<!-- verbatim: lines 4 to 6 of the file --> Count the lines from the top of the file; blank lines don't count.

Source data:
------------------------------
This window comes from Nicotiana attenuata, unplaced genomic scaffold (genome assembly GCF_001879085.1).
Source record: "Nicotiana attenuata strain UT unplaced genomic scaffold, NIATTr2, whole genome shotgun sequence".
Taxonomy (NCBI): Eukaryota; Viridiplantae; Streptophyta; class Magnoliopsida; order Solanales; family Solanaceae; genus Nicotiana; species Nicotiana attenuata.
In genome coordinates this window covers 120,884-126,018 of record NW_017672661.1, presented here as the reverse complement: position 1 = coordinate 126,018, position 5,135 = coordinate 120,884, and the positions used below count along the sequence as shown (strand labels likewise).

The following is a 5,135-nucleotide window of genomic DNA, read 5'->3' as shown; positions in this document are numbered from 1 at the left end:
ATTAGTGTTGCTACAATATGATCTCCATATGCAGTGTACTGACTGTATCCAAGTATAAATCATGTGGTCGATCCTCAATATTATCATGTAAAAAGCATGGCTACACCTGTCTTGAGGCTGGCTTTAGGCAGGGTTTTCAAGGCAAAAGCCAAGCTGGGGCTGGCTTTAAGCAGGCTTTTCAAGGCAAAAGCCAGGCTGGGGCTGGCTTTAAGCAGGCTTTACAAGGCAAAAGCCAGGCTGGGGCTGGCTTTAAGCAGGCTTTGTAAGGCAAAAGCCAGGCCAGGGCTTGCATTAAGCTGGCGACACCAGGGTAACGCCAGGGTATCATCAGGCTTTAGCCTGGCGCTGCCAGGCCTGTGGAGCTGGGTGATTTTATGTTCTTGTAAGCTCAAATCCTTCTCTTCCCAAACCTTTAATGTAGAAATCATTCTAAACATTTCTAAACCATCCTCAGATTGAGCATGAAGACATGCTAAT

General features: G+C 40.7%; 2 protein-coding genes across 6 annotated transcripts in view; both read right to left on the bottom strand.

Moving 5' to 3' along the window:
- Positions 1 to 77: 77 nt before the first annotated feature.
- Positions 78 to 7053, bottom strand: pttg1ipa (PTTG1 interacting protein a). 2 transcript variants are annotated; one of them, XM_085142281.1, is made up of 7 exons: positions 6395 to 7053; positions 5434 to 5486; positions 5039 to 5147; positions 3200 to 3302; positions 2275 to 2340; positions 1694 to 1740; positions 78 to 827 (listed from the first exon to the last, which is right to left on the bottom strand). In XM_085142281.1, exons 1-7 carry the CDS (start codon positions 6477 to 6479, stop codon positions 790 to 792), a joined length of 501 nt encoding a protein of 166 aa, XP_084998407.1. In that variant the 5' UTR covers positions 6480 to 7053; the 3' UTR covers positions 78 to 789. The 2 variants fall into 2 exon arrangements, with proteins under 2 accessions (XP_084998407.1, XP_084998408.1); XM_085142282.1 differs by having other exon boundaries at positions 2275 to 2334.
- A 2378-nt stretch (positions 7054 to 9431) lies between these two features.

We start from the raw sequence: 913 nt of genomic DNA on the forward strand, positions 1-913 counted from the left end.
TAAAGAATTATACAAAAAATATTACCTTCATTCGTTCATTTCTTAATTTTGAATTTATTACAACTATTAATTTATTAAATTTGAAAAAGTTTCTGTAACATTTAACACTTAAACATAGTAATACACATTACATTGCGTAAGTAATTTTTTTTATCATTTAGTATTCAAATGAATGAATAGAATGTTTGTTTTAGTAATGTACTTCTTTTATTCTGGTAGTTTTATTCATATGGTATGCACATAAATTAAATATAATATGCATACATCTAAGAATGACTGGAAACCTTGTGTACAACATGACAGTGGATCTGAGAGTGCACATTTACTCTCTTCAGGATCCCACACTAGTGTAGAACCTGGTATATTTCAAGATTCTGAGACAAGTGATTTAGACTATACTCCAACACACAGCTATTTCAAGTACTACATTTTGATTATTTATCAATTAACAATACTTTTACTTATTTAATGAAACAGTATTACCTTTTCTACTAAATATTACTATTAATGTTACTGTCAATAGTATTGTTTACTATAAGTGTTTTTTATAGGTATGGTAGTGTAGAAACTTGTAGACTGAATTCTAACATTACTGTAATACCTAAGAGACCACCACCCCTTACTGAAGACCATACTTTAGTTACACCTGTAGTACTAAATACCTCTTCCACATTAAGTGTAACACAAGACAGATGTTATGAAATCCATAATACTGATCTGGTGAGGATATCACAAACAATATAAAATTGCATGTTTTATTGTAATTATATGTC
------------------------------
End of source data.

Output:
In genome coordinates this window covers 120,884-126,018 of record NW_017672661.1, presented here as the reverse complement: position 1 = coordinate 126,018, position 5,135 = coordinate 120,884, and the positions used below count along the sequence as shown (strand labels likewise).

The following is a 5,135-nucleotide window of genomic DNA, read 5'->3' as shown; positions in this document are numbered from 1 at the left end:
ATTAGTGTTGCTACAATATGATCTCCATATGCAGTGTACTGACTGTATCCAAGTATAAATCATGTGGTCGATCCTCAATATTATCATGTAAAAAGCATGGCTACACCTGTCTTGAGGCTGGCTTTAGGCAGGGTTTTCAAGGCAAAAGCCAAGCTGGGGCTGGCTTTAAGCAGGCTTTTCAAGGCAAAAGCCAGGCTGGGGCTGGCTTTAAGCAGGCTTTACAAGGCAAAAGCCAGGCTGGGGCTGGCTTTAAGCAGGCTTTGTAAGGCAAAAGCCAGGCCAGGGCTTGCATTAAGCTGGCGACACCAGGGTAACGCCAGGGTATCATCAGGCTTTAGCCTGGCGCTGCCAGGCCTGTGGAGCTGGGTGATTTTATGTTCTTGTAAGCTCAAATCCTTCTCTTCCCAAACCTTTAATGTAGAAATCATTCTAAACATTTCTAAACCATCCTCAGATTGAGCATGAAGACATGCTAAT